This is an internal web application where we would like the Web pages to contain links to several utilities that are Win32 EXE. The EXEs are trusted and produced by us. (don't care if it asks if its ok to Run or Save). I tried direct link (e.g. C:\notepad.exe) which works locally only. (This will be a share on the network). Tried File:/// and did not work. IE7 is the browser needed.


How about something like:

<a href="\\DangerServer\Downloads\MyVirusArchive.exe" 
  type="application/octet-stream">Don't download this file!</a>
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  • 17
    -1 -- This would download the exe each time. Would require the download and installation steps each time. But the question is how to run an exe that is already on the user's machine. An entirely different kettle of fish. – Larry K May 27 '09 at 17:26
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    @Larry: I think you are mistaken in your interpretation. In my opinion, the OP is saying that the executables are produced by them (maybe a particular department in the organization) and need to be available for download and subsequent execution to the entire organization. – Cerebrus May 27 '09 at 17:32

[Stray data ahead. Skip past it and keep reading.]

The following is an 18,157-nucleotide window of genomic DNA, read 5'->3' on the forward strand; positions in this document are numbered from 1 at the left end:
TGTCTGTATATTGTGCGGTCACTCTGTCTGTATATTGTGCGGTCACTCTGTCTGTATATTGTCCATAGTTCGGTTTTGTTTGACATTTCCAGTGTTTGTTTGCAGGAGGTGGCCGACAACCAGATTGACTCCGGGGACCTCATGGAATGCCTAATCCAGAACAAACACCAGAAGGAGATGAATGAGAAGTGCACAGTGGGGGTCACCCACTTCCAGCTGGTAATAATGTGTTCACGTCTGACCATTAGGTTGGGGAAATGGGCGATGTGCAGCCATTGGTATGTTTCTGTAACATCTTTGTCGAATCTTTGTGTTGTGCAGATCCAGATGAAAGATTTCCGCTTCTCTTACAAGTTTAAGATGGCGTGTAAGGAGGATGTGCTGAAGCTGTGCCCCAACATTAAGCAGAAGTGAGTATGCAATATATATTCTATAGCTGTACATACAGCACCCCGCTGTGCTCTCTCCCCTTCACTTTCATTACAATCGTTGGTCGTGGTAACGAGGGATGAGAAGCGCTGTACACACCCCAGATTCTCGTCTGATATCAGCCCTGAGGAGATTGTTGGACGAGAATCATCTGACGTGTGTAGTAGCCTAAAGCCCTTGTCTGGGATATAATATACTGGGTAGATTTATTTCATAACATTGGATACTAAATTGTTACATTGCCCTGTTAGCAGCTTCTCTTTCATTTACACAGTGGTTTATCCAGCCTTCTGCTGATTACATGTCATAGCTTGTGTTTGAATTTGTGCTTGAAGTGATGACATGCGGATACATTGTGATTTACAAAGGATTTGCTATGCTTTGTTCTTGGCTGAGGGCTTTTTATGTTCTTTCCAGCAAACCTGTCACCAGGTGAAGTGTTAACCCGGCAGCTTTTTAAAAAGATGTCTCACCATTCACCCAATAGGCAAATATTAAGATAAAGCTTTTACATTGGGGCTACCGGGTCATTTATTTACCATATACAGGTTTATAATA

• If you are looking to launch an app on the users desktop when they click a link or button on a webpage, and your desktop apps are in .NET then you may want to look into using ClickOnce to deploy the apps. ClickOnce will ease the pain of distributing application in this manor. – Chris Pietschmann May 27 '09 at 23:21
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    -1: I got here when I saw you can open a new instance of Visual Studio from the TFS web interface. The question is not asking how to download an EXE but how to launch an installed program. – Marques Dec 4 '13 at 20:11
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    not funny at all. what the OP is asking is actually very common use case in intranet web apps – Ike Feb 23 '16 at 21:04

This assumes the exe is somewhere you know on the user's computer:

<a href="javascript:LaunchApp()">Launch the executable</a>

function LaunchApp() {
if (!document.all) {
  alert ("Available only with Internet Explorer.");
var ws = new ActiveXObject("WScript.Shell");

Documentation: ActiveXObject, Exec Method (Windows Script Host).

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  • This works great! For anyone needing to launch an app from a UI and can afford to limit distribution to IE, this is far easier than building a UI in .NET or Qt, etc. Also great for writing UIs to test EXEs. – Brent Faust Mar 27 '12 at 5:12